GEORGE SOROS: No, I think that my views are well known.

MARIA BARTIROMO: And as far as those-- those toxic assets, when will there be a market for them? I mean, some people say, look, at some point, you know, those bad assets will be able to get sold. And people will look back and say, well, it should not have gone for pennies on the dollar. What do you think?

GEORGE SOROS: Well, a lot of them will never have a market because they are unique. They're-- they've got their own character. They're not fungible. They're not a commodity. And those will, you know, they were created, specially-- structured so that the-- the-- investment bank that structured it would make an extra margin of profit.

MARIA BARTIROMO: And lured (?) by compensation also.

GEORGE SOROS: Right. And so-- and so those will never be marketable. But-- in going forward in the future, I think you have to also reform the mortgage system so it's more uniform and more transparent so that you can actually-- have a market. And these instruments are too opaque.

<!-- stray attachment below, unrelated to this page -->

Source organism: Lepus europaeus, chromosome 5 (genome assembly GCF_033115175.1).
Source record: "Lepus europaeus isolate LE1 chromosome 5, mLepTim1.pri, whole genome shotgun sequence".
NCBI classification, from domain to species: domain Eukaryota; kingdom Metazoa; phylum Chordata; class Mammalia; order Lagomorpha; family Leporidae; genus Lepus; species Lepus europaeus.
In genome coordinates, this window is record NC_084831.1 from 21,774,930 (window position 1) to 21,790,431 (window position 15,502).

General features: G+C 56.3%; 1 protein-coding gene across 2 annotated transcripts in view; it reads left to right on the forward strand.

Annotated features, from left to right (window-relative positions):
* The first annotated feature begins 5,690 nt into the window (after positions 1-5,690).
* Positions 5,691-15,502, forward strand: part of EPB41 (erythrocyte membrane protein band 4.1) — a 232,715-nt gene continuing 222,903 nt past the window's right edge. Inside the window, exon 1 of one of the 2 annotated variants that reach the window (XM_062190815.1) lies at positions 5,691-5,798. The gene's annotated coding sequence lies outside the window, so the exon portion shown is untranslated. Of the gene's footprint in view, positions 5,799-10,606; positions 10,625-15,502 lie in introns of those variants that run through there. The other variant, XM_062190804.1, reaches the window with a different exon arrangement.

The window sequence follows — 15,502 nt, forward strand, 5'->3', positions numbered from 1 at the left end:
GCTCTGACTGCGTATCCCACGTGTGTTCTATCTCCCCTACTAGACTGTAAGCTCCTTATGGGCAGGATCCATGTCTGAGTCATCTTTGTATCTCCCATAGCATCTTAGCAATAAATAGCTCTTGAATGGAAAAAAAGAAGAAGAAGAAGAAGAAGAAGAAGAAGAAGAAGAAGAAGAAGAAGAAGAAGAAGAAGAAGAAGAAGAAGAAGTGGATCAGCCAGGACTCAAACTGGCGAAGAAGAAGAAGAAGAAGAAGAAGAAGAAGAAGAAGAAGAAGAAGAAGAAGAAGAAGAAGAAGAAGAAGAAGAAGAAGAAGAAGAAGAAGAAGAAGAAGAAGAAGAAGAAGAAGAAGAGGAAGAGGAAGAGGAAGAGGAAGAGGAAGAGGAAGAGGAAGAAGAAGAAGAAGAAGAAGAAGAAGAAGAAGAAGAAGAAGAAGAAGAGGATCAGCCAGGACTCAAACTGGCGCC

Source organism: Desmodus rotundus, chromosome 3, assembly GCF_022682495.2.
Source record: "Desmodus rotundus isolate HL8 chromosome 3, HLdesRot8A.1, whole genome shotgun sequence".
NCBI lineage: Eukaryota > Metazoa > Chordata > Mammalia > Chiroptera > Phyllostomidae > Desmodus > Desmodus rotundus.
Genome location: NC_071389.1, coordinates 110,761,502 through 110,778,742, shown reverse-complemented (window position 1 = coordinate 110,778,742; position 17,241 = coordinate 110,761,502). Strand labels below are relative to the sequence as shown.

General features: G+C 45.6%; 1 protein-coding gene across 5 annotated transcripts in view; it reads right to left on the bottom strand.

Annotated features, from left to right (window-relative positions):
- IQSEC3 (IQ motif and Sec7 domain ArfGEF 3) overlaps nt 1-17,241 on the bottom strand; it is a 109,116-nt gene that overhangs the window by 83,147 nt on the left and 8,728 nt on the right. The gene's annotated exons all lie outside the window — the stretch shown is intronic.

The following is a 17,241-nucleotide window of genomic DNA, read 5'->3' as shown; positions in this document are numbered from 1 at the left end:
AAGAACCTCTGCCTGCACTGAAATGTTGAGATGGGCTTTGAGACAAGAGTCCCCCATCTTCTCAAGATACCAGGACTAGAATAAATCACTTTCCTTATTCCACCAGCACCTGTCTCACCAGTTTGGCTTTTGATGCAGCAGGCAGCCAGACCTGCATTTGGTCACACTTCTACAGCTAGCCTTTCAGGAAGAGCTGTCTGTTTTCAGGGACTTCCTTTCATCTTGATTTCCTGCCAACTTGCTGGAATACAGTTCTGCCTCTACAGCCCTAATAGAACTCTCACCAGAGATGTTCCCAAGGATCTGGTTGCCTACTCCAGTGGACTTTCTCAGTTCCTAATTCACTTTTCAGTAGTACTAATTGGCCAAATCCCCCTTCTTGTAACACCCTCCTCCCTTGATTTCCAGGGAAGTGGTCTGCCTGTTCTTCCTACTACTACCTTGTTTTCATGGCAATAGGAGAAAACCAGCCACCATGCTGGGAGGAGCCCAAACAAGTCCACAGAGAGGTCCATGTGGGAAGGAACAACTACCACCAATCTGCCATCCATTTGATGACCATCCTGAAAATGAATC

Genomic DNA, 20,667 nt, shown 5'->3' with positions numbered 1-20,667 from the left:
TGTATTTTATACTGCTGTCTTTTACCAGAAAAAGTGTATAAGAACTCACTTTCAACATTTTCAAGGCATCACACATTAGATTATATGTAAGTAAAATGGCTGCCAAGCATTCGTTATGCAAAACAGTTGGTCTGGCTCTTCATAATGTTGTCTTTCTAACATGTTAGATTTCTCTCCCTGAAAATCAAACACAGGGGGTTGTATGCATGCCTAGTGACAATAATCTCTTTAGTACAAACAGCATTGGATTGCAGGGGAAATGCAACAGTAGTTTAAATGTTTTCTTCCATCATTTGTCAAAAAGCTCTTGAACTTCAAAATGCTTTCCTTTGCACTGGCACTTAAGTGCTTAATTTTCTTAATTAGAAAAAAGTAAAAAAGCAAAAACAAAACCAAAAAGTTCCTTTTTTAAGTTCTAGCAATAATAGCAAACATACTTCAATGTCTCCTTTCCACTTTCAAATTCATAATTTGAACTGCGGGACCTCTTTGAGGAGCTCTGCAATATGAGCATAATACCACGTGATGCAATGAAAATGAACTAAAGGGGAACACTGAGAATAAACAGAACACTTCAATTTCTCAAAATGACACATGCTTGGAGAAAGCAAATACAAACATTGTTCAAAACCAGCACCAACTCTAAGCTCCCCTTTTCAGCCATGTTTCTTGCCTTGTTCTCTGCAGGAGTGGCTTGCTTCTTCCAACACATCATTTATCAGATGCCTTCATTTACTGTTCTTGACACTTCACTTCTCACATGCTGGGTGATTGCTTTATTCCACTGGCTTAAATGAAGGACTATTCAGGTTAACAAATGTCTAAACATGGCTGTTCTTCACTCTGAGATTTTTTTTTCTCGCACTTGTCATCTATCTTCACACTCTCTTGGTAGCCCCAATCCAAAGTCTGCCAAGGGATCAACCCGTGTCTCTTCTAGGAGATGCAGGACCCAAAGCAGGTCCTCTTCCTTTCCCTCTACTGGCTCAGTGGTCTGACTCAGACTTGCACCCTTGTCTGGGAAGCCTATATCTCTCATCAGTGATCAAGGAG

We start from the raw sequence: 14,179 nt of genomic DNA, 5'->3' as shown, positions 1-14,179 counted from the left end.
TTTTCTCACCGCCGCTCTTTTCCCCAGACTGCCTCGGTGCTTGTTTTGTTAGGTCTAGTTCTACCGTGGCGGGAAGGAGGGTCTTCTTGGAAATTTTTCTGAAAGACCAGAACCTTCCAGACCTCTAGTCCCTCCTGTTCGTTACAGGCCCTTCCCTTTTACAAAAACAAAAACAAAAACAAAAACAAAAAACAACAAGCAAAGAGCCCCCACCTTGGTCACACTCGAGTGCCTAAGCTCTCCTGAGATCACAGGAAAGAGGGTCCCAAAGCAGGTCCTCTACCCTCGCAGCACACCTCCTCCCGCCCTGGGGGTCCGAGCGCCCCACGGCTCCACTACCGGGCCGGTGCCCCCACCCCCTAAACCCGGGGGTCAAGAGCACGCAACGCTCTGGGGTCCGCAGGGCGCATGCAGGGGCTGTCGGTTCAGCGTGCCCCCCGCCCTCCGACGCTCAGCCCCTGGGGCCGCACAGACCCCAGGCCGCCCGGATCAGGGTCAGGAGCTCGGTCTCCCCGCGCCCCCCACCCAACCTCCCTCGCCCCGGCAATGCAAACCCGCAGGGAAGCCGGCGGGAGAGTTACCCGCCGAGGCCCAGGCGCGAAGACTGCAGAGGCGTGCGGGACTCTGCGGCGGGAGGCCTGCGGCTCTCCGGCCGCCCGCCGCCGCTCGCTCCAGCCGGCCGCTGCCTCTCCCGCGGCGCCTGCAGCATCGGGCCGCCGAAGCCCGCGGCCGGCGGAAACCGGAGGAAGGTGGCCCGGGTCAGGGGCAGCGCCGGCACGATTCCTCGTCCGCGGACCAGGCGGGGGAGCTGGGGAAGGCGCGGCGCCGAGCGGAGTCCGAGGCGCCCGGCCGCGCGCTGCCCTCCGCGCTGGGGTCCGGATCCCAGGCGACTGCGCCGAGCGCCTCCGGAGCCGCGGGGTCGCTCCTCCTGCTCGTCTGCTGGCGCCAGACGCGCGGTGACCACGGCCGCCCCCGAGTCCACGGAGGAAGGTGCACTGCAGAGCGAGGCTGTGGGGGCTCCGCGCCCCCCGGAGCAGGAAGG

MARIA BARTIROMO: Tell me a little about-- revising the mortgage part of the problem here because this is an area where people say the foreclosures still haven't stopped. And we need to see a floor here. And unless we really focus on helping the mortgage-- out there, the mortgage holder out there, we won't actually see an end.

GEORGE SOROS: I agree with you.